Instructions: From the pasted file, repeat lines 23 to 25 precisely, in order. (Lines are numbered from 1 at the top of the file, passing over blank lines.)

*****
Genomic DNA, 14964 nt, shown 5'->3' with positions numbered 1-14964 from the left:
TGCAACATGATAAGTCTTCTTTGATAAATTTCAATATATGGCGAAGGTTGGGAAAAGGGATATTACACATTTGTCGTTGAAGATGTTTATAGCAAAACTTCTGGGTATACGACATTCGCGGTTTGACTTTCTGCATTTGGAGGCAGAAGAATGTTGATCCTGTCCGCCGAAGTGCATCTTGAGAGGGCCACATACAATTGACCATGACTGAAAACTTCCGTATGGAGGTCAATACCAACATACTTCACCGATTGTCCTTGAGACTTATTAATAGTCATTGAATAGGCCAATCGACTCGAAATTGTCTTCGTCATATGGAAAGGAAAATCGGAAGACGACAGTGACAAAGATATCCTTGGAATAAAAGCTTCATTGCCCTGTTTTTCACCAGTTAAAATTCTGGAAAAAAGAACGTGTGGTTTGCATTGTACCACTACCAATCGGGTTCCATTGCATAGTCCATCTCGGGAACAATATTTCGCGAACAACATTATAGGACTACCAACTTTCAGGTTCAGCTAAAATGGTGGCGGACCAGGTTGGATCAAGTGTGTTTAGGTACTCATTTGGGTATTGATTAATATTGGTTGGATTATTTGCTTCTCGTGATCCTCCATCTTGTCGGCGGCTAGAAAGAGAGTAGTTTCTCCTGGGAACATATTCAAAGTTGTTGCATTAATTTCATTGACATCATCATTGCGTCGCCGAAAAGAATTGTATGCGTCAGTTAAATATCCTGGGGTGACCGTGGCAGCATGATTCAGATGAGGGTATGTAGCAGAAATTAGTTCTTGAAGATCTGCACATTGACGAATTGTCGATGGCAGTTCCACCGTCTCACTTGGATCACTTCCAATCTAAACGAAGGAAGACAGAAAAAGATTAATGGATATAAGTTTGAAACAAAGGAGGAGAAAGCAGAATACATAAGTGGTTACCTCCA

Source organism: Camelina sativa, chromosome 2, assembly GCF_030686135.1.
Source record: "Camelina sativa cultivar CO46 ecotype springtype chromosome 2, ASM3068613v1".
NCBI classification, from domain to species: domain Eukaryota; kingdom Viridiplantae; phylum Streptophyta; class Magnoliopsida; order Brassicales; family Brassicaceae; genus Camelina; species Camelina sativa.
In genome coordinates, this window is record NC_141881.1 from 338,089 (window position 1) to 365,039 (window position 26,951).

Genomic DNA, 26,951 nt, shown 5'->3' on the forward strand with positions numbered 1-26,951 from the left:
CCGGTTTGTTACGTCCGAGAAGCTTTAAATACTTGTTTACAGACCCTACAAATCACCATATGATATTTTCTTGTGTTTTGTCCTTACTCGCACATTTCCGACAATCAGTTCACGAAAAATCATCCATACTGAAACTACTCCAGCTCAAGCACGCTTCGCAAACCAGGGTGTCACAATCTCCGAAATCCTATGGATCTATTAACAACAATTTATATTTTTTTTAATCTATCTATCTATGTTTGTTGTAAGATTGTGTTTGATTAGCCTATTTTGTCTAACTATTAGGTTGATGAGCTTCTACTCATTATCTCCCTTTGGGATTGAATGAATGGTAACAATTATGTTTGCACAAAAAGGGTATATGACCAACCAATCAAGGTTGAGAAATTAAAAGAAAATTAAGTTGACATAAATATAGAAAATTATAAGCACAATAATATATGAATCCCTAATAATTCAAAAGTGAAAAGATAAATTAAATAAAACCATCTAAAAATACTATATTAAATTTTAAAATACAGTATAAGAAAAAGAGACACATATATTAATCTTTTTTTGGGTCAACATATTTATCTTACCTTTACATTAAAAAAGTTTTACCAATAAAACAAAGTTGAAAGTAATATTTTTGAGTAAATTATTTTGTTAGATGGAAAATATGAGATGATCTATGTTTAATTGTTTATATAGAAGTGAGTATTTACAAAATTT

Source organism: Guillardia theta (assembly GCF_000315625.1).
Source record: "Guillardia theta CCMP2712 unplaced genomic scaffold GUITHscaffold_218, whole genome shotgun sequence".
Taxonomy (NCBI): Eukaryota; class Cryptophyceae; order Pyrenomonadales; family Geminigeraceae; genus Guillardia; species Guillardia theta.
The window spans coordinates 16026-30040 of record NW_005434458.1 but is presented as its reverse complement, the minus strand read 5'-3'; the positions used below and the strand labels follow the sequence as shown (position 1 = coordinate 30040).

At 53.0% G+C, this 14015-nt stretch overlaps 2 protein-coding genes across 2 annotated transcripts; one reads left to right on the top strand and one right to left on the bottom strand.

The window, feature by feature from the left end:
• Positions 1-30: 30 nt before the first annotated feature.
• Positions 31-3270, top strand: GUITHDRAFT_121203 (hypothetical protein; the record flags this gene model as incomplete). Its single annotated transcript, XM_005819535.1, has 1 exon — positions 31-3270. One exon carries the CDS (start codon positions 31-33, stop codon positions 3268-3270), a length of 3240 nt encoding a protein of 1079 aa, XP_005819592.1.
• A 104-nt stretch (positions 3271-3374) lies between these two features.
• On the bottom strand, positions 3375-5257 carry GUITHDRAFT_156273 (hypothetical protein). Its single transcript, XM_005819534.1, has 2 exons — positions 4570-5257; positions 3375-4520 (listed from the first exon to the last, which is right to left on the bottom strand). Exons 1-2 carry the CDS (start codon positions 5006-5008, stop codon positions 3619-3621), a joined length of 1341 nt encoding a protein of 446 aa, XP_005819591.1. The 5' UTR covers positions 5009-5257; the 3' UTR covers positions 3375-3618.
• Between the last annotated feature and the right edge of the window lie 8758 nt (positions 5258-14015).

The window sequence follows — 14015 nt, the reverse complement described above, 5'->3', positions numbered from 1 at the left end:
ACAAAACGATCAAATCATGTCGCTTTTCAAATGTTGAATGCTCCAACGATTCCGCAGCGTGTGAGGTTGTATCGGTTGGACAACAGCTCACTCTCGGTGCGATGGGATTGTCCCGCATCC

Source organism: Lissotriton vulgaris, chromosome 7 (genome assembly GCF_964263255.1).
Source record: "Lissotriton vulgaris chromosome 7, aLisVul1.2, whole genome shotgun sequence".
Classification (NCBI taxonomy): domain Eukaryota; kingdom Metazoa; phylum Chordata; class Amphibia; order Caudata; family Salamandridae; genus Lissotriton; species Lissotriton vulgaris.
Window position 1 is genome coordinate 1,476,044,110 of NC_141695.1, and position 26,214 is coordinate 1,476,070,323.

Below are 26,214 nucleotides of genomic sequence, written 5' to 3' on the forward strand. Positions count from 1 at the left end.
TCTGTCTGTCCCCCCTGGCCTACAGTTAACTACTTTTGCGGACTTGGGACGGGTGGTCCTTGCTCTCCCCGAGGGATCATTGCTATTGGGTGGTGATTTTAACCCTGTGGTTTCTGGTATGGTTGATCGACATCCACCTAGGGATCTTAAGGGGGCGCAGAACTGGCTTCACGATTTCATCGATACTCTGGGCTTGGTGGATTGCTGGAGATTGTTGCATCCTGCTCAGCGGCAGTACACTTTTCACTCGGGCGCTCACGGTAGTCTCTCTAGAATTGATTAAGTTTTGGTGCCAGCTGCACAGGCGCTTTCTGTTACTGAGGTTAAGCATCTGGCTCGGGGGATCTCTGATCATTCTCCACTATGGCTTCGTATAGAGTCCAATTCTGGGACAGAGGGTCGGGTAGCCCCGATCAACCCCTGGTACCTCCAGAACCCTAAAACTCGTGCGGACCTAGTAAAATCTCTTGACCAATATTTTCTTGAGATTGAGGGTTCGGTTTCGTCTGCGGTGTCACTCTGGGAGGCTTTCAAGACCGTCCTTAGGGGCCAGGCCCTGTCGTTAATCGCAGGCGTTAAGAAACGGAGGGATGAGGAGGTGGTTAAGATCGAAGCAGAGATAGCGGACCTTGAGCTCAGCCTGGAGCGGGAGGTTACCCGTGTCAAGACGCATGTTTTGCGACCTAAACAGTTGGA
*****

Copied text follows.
Source record: "Lissotriton vulgaris chromosome 7, aLisVul1.2, whole genome shotgun sequence".
Classification (NCBI taxonomy): domain Eukaryota; kingdom Metazoa; phylum Chordata; class Amphibia; order Caudata; family Salamandridae; genus Lissotriton; species Lissotriton vulgaris.
Window position 1 is genome coordinate 1,476,044,110 of NC_141695.1, and position 26,214 is coordinate 1,476,070,323.